So I was thinking about building a deep water camera housing. The housing would be filled with a non-conductive fluid to counter the pressure at depth.

Although fluids like purified water or propylene glycol (anti-freeze mixtures) are stated to be non-conductive, they become ionized when in contact with metals and plastics, thus gradually conducting electricity again. There are ion-exchange resin products that are supposed to keep the fluids de-ionized though. Source: https://www.electronics-cooling.com/2015/12/tech-brief-low-electrical-conductivity-liquid-coolants-for-electronics-cooling/#

So while the electronics might survive being emerged in liquids for a day, what about the 3V lithium batteries that power the camera? Do you expect this thing blowing up in my face in any case, or is there a possiblity that this might work?

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    \$\begingroup\$ Some interesting info: Exposure of lithium batteries to external hydrostatic pressure: ffi.no/no/Publikasjoner/Documents/… \$\endgroup\$ – user3002097 Mar 16 '18 at 15:43
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    \$\begingroup\$ Transparent mineral oil is also a choice. \$\endgroup\$ – Janka Mar 16 '18 at 15:45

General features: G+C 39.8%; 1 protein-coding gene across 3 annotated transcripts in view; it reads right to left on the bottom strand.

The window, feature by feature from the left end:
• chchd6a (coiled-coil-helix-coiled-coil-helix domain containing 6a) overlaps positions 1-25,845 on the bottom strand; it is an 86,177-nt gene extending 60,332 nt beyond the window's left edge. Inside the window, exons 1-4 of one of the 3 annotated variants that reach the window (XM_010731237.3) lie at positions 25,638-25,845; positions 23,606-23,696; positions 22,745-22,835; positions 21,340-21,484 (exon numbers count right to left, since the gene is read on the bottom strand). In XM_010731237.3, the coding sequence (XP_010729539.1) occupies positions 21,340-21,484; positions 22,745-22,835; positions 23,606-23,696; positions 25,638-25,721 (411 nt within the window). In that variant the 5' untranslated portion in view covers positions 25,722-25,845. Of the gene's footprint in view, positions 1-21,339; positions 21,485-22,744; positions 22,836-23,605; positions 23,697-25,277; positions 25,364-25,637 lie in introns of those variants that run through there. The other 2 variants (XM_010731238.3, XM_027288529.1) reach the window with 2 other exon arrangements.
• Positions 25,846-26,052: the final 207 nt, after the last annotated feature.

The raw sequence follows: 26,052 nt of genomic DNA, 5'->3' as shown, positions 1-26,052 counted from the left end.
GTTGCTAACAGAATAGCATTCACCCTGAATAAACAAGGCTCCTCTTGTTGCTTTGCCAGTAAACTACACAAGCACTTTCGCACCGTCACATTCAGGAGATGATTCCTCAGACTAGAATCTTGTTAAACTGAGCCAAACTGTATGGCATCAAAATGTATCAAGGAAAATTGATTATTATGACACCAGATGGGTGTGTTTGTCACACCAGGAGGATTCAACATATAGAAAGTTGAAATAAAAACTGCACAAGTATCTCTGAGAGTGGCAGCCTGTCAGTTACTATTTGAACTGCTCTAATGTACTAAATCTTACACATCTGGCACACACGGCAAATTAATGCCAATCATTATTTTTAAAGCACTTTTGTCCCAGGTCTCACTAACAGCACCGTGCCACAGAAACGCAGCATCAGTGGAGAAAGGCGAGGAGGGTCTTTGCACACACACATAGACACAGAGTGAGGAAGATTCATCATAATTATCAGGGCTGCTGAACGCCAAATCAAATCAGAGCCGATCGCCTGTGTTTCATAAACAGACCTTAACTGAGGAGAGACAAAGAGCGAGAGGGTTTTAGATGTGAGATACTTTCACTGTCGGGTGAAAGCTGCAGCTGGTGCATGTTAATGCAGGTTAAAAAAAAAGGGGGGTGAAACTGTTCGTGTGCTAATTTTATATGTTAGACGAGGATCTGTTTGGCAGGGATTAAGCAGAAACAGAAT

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    \$\begingroup\$ @user3002097 where would the oxygen come from for combustion if it's underwater? And propylene glycol is flammable \$\endgroup\$ – Chris H Mar 16 '18 at 15:58
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    \$\begingroup\$ Thanks a lot for the clarification, I will take this into account. I'm concerned about the stuff going off on the surface, like in the back of my car when travelling to the lake. \$\endgroup\$ – user3002097 Mar 16 '18 at 16:15
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    \$\begingroup\$ @user3002097 What's your rationale for using lithium chemistry? Would you consider batteries with a more docile chemistry? \$\endgroup\$ – Nick Alexeev Mar 16 '18 at 17:25

My recommendation would be;

Lithium Sulfuryl Chloride (Li/SO2CL2)
or Lithium Thionyl Chloride (Li/SOCL2) cells
- only in a Stainless Steel case
- with the unit sealed in Aflas 7182B polymer O-rings.

Criteria; highest energy density with a flat voltage in the strongest high pressure proof case sealed resistant to aggressive chemicals, caustics, high pH, high pressure.

LiPo cells rupture explosions have been well documented under high pressure

  • \$\begingroup\$ ... and no explanation as to why one should go to each of these lengths. \$\endgroup\$ – Nick Alexeev Mar 17 '18 at 0:21
  • \$\begingroup\$ ok ok .......... \$\endgroup\$ – Sunnyskyguy EE75 Mar 17 '18 at 0:27

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